July 11, 2018 | Jerry Bergman

350,000-Year-Old Skull Looks Shockingly Like Modern Human

 A 350,000-year-old skull that looks shockingly like a modern human

by Dr Jerry Bergman

Textbooks and science books written for laypersons often imply a certainty about human evolution that does not exist. If one reads widely, one soon finds that the precision implied in accounts of evolution vanishes, especially when it comes to human evolution. Some references admit this fact, but claim that evolution is true because it has been a fruitful theory that has inspired much research and exploration.

One cannot deny that Darwinian evolution has been a fruitful theory, but this fact alone does not make it a true theory. Oxford professor Thomas Dixon succinctly dismisses this commonly-made claim by evolutionists. After stating that “Ptolemaic astronomy … was hugely successful for many centuries,” he added that “there is no reason to suppose that today’s successful theories [like Darwinism] are true. Both true and untrue theories can produce accurate predictions.”[1]

In a breath of fresh air, one scientific report writes, “When and where did our species emerge? Anthropologists have struggled with that question for decades, and scattered clues had suggested the answer lay somewhere in sub-Saharan Africa about 200,000 years ago.”[2]

The latest new evidence of human evolution, a review in Nature noted (as is common in reports of new fossil discoveries), demands rewriting of the textbooks.[3] The recently discovered fossil remains “suggest the first Homo sapiens showed up more than” 100,000 to 150,000 years “earlier than we thought in a place many experts didn’t suspect.[4] The report on the find was a cover story published in none other than the most prestigious scientific journal in the world, Nature. The first issue of Nature magazine was published in November of 1869 and the journal has been an aggressive supporter for Darwinism ever since. It was ranked the world’s most cited scientific journal by the Citation Reports, a website that keeps track of citation numbers.

The fact that our lineage as modern humans has been pushed back a hundred to a hundred and fifty thousand years with one discovery says several things. First, it shows how little evidence exists about human evolution, and, two, how tenuous the dates are. As the Nature report admitted, the “place and time of emergence of H. sapiens remain obscure because the fossil record is scarce and the chronological age of many key specimens remains uncertain.[5]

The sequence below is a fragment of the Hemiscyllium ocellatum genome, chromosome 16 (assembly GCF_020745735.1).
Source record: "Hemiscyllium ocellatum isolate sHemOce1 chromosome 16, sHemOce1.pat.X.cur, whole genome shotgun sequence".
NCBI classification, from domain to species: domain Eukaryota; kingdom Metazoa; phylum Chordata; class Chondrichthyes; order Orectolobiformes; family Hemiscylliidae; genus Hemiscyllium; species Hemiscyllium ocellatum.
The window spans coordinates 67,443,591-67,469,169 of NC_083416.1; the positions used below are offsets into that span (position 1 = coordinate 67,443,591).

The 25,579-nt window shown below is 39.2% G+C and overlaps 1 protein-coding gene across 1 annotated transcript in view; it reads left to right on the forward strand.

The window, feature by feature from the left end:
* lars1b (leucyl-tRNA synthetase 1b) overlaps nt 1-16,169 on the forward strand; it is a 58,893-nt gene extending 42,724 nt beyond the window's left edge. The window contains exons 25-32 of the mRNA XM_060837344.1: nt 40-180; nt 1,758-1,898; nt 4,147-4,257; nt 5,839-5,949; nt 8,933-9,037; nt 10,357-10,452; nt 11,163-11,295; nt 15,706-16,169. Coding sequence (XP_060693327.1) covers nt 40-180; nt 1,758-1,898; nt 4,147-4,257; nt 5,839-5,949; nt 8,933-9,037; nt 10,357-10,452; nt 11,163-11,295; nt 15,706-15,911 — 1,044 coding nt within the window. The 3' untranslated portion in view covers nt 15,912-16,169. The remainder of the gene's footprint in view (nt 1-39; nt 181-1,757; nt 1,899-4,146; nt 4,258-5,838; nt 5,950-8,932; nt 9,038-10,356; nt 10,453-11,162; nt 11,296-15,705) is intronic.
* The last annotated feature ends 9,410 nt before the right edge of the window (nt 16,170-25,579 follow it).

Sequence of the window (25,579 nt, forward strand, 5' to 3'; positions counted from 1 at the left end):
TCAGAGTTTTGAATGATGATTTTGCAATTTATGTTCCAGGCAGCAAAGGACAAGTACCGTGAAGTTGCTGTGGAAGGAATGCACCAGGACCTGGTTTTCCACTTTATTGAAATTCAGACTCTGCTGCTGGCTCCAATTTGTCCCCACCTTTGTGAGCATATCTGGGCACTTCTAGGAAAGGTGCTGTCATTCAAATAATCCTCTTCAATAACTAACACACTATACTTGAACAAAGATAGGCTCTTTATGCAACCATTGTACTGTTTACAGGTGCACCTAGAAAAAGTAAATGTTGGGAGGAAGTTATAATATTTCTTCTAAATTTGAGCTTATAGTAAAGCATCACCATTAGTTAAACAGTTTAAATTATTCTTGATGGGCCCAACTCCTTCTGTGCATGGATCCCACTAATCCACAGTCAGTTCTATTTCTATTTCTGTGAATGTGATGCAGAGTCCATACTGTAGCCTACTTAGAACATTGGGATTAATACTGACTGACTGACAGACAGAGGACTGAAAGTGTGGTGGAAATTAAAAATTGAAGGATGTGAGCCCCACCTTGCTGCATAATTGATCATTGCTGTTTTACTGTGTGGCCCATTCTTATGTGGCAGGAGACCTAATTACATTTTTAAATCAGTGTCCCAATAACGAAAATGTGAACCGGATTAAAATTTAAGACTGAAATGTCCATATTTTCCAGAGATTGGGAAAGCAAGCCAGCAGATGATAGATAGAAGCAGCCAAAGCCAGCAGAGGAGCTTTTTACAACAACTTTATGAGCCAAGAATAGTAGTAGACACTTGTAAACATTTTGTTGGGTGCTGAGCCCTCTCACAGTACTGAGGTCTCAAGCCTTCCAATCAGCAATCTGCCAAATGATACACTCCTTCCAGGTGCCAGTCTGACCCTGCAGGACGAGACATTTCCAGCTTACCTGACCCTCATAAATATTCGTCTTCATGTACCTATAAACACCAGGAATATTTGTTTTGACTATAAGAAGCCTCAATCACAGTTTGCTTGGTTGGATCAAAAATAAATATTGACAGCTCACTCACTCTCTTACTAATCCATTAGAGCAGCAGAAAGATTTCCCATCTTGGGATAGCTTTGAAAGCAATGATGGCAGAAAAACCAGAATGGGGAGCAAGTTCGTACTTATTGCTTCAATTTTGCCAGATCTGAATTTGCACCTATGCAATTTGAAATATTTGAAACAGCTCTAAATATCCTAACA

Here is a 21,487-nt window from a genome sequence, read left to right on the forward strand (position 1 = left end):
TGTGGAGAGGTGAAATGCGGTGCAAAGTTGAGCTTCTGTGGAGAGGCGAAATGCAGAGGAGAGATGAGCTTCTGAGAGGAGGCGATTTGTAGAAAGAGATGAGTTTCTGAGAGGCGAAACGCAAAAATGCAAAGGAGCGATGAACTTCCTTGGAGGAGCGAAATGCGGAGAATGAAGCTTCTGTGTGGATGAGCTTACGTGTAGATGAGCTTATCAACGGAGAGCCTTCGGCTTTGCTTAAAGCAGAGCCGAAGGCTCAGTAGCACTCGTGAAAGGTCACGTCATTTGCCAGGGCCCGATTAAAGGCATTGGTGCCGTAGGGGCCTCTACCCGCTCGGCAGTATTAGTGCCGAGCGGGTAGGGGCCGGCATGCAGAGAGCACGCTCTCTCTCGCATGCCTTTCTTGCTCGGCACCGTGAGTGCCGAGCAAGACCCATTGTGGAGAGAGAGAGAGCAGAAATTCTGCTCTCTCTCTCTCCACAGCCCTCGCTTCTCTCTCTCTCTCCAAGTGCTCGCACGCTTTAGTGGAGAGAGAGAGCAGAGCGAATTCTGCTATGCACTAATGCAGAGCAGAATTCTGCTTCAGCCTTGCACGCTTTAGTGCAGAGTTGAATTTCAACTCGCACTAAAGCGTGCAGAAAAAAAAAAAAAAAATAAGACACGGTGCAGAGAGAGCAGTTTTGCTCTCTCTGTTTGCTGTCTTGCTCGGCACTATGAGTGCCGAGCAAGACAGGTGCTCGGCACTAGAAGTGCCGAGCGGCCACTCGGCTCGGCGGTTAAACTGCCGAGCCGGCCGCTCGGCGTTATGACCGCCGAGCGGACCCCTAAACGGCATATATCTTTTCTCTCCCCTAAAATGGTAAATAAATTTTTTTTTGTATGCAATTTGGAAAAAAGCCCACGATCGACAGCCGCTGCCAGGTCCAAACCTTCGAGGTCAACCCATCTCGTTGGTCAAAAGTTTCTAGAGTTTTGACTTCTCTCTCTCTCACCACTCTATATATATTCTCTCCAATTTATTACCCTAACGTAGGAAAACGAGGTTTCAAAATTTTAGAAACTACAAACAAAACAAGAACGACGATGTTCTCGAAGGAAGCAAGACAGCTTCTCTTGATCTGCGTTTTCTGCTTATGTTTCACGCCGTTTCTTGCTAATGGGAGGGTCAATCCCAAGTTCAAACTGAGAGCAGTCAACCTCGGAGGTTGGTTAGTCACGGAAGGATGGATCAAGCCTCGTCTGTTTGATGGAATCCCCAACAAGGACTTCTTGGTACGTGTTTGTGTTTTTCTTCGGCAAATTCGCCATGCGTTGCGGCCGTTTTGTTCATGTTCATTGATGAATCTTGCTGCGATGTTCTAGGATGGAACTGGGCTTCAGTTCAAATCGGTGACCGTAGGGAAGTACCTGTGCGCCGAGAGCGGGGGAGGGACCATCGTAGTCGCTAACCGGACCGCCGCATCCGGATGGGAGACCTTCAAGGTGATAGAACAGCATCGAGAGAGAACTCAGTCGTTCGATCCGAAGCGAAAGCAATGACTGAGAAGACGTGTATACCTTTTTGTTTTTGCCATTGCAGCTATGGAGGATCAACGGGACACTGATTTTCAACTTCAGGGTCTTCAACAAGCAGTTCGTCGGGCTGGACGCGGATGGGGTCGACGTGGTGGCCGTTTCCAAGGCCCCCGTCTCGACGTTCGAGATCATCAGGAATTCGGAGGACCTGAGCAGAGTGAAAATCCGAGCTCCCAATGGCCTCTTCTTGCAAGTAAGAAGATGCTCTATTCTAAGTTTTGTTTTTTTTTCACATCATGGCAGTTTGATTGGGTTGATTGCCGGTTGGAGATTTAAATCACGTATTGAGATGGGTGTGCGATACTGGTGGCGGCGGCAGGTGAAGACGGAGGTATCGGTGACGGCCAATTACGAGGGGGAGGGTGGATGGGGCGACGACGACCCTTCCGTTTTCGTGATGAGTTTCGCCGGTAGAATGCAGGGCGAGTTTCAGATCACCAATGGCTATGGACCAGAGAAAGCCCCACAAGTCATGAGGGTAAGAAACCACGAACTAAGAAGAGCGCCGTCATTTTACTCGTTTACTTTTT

The report the paleontologists published in Nature[6] on the fossil skull of a Homo sapiens discovered in Morocco note it is a more elongated skull shape than modern humans. It appears, assuming that the ones uncovered are typical of this human variation, that they are simply another people group. The report admits that the brain case falls somewhere between what one might expect between ancient and modern humans.

A review of the new fossil findings, as published in The Independent, opined, “The fossils could represent the earliest known examples of H. sapiens ever found (if confirmed by further research), and they serve as evidence that members of our species lived beyond sub-Saharan Africa.”[7]

A History of the Find

The details of the discovery of the Morocco find make one very suspect of its validity. The first discovery in the area occurred in 1961. While plowing into a dense limestone wall, a crew of miners struck a soft patch that gave way to a mound of cinnamon-colored dirt. In the dirt was a nearly-complete skull. The miners, thinking the skull was from a modern human, turned it over to their field doctor. Soon after, the researchers uncovered more remains, including several jaw bone fragments and an arm fragment. The scientists then pegged the fossils at around 40,000 years old, a few thousand years before the Neanderthals were believed to have vanished.